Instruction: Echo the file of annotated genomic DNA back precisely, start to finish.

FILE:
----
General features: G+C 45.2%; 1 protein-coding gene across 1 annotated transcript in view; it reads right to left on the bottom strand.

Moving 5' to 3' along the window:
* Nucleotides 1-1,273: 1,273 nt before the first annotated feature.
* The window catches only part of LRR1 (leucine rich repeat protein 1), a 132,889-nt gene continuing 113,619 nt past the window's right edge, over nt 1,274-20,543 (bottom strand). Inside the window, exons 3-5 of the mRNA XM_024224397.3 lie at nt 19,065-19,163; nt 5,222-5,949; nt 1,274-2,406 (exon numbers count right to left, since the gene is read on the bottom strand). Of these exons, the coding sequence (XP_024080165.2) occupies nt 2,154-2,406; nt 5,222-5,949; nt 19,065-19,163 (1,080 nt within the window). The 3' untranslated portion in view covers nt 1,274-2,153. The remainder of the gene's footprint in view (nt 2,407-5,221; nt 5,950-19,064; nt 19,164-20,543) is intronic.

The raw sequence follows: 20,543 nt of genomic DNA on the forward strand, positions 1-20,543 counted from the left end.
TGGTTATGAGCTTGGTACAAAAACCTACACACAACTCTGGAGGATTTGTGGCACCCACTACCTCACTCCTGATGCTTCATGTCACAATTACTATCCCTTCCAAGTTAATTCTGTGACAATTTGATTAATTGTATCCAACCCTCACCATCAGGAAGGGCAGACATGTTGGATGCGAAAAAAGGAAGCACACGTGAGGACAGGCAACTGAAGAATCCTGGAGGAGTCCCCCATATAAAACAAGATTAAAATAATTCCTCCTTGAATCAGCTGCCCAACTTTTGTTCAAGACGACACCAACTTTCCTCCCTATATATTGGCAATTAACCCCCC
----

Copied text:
General features: G+C 45.2%; 1 protein-coding gene across 1 annotated transcript in view; it reads right to left on the bottom strand.

Moving 5' to 3' along the window:
* Nucleotides 1-1,273: 1,273 nt before the first annotated feature.
* The window catches only part of LRR1 (leucine rich repeat protein 1), a 132,889-nt gene continuing 113,619 nt past the window's right edge, over nt 1,274-20,543 (bottom strand). Inside the window, exons 3-5 of the mRNA XM_024224397.3 lie at nt 19,065-19,163; nt 5,222-5,949; nt 1,274-2,406 (exon numbers count right to left, since the gene is read on the bottom strand). Of these exons, the coding sequence (XP_024080165.2) occupies nt 2,154-2,406; nt 5,222-5,949; nt 19,065-19,163 (1,080 nt within the window). The 3' untranslated portion in view covers nt 1,274-2,153. The remainder of the gene's footprint in view (nt 2,407-5,221; nt 5,950-19,064; nt 19,164-20,543) is intronic.

The raw sequence follows: 20,543 nt of genomic DNA on the forward strand, positions 1-20,543 counted from the left end.
TGGTTATGAGCTTGGTACAAAAACCTACACACAACTCTGGAGGATTTGTGGCACCCACTACCTCACTCCTGATGCTTCATGTCACAATTACTATCCCTTCCAAGTTAATTCTGTGACAATTTGATTAATTGTATCCAACCCTCACCATCAGGAAGGGCAGACATGTTGGATGCGAAAAAAGGAAGCACACGTGAGGACAGGCAACTGAAGAATCCTGGAGGAGTCCCCCATATAAAACAAGATTAAAATAATTCCTCCTTGAATCAGCTGCCCAACTTTTGTTCAAGACGACACCAACTTTCCTCCCTATATATTGGCAATTAACCCCCC